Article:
Once your ENT doctor has conducted a thorough examination of you or your child’s ears there are several approaches for alleviating the symptoms of eustachian tube dysfunction:
  • If Eustachian tube dysfunction is due to an allergic reaction then your doctor may prescribe decongestants or antihistamines, which can reduce swelling and target the body’s response to the allergen.
  • A minor procedure can be performed in which an otolaryngologist makes a small incision in the eardrum to remove the fluid that’s trapped in the middle ear. The eardrum will then heal in a couple of days.
  • Sometimes implants are placed into the eardrums to help drain the fluid and to prevent fluid from building up. This is a recommended treatment for children who develop frequent ear infections due to eustachian tube dysfunction.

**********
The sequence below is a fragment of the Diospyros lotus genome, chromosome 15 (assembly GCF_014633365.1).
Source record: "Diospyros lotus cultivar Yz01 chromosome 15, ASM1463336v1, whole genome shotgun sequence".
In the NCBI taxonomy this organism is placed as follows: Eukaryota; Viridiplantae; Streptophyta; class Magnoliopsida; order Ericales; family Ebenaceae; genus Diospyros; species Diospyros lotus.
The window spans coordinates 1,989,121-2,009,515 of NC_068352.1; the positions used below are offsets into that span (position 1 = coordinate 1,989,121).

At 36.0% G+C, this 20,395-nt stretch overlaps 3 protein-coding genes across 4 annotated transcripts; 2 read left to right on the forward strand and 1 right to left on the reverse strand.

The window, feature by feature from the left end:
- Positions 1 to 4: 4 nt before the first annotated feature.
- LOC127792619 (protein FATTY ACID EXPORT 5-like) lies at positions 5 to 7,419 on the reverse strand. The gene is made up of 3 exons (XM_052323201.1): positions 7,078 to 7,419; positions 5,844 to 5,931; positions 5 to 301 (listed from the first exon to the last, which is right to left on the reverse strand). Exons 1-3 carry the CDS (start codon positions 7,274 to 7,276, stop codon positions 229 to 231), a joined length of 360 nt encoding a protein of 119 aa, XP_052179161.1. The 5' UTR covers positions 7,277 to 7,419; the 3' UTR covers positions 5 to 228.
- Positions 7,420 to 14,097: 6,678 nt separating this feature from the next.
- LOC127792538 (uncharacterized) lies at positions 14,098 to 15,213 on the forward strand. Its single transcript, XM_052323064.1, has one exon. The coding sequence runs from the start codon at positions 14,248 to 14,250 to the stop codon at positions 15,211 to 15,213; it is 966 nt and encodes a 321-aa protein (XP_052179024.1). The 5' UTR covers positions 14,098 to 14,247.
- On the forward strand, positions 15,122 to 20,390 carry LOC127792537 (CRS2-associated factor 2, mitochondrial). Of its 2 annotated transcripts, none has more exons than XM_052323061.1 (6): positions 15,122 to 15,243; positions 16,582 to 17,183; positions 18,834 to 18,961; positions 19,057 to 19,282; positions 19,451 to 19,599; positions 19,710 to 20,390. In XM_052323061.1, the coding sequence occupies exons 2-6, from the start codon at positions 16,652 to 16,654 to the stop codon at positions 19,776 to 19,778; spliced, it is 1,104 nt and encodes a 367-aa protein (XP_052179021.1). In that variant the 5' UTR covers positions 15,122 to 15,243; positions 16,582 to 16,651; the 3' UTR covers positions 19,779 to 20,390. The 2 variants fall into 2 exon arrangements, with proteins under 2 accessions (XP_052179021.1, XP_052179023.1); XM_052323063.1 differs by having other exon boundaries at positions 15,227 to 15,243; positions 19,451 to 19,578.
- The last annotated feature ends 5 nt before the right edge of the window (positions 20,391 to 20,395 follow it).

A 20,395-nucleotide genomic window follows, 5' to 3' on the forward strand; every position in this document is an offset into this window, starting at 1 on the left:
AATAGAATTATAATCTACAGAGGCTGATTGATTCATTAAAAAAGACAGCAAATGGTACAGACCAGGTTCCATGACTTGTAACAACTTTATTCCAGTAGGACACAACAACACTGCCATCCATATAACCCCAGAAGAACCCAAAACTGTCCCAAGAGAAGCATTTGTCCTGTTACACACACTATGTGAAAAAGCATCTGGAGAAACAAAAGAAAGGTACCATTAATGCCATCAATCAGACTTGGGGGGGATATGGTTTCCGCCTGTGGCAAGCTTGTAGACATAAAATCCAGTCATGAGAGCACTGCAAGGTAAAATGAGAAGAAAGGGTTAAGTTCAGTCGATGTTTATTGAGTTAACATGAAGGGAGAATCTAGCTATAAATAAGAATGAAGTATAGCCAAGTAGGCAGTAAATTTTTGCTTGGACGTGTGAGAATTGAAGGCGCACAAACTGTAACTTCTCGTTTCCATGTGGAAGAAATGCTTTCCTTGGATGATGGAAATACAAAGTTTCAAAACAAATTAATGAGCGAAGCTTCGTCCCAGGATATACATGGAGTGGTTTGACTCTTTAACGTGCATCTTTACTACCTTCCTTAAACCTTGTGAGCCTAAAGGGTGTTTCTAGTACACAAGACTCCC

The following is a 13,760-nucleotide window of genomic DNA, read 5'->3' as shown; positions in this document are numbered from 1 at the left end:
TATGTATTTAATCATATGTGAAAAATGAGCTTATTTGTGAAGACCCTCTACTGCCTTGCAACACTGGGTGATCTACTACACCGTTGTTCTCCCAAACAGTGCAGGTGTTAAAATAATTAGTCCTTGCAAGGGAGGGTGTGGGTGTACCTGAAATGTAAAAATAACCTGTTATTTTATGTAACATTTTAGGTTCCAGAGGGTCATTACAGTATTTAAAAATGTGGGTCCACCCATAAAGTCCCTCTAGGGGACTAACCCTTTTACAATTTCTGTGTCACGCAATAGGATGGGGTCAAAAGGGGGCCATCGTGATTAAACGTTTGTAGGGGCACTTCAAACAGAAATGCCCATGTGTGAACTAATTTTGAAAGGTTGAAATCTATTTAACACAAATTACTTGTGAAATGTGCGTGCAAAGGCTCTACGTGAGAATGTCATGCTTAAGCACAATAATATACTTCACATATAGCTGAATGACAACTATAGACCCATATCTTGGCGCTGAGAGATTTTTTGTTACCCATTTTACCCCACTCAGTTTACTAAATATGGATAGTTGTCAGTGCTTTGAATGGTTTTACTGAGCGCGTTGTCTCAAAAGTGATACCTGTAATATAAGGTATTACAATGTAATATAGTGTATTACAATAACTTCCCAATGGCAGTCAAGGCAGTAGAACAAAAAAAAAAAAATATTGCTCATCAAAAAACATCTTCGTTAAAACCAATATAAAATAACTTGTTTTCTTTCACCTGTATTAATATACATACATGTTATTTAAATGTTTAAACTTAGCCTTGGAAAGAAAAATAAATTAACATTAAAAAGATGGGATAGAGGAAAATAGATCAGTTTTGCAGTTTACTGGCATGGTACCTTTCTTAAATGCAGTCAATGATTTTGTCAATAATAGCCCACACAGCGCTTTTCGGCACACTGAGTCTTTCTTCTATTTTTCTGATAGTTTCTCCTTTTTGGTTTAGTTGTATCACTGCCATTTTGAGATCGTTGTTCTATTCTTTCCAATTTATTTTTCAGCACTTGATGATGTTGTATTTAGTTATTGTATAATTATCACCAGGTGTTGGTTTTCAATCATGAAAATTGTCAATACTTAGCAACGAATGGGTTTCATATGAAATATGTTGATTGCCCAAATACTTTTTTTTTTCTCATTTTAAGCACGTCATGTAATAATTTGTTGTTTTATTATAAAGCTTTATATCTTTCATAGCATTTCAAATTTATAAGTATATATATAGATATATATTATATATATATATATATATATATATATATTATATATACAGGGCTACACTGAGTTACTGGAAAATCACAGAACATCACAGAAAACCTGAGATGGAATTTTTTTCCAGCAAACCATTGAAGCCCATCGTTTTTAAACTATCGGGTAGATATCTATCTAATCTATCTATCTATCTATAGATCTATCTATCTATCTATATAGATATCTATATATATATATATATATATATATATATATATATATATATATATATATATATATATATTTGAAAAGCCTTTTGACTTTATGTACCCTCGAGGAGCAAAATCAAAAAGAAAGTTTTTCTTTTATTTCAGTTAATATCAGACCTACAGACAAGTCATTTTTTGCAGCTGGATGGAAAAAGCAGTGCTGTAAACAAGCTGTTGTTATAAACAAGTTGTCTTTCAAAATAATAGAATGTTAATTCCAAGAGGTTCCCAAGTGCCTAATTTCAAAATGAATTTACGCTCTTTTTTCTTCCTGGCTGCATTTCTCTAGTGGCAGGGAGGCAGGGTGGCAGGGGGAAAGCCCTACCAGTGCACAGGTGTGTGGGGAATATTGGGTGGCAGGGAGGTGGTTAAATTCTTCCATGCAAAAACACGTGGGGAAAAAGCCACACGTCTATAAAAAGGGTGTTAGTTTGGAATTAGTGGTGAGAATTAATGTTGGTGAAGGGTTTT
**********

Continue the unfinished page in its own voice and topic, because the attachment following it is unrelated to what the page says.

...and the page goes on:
• A special balloon catheter procedure (similar to the one used to treat chronic sinusitis) can be directed into the nose and into the eustachian tube, where it opens up the tubes to help them drain properly.
Your ENT doctor can talk to you about the different options for helping you or your child deal with eustachian tube dysfunction. While this condition is often self-limiting and will usually go away on its own. If symptoms become severe or problematic then it’s time to see a qualified medical professional.
By Otolaryngology Plastic Surgery Associates
July 17, 2020
Category: ENT Health
Tags: Ear Tube Surgery  
Ear Tube SurgeryMiddle ear infections (known as otitis media) are quite common in young children, and while they are usually nothing to worry about it, it can become a problem if your child is dealing with frequent ear infections. If your child has the occasional ear infection, then you probably won’t need to consider ear tube surgery; usually, your otolaryngologist can treat the problem through antibiotics or other types of non-surgical procedures. While ear tube surgery is one of the most common surgeries performed on children each year, having a couple of ear infections throughout the year usually isn’t enough to warrant surgery.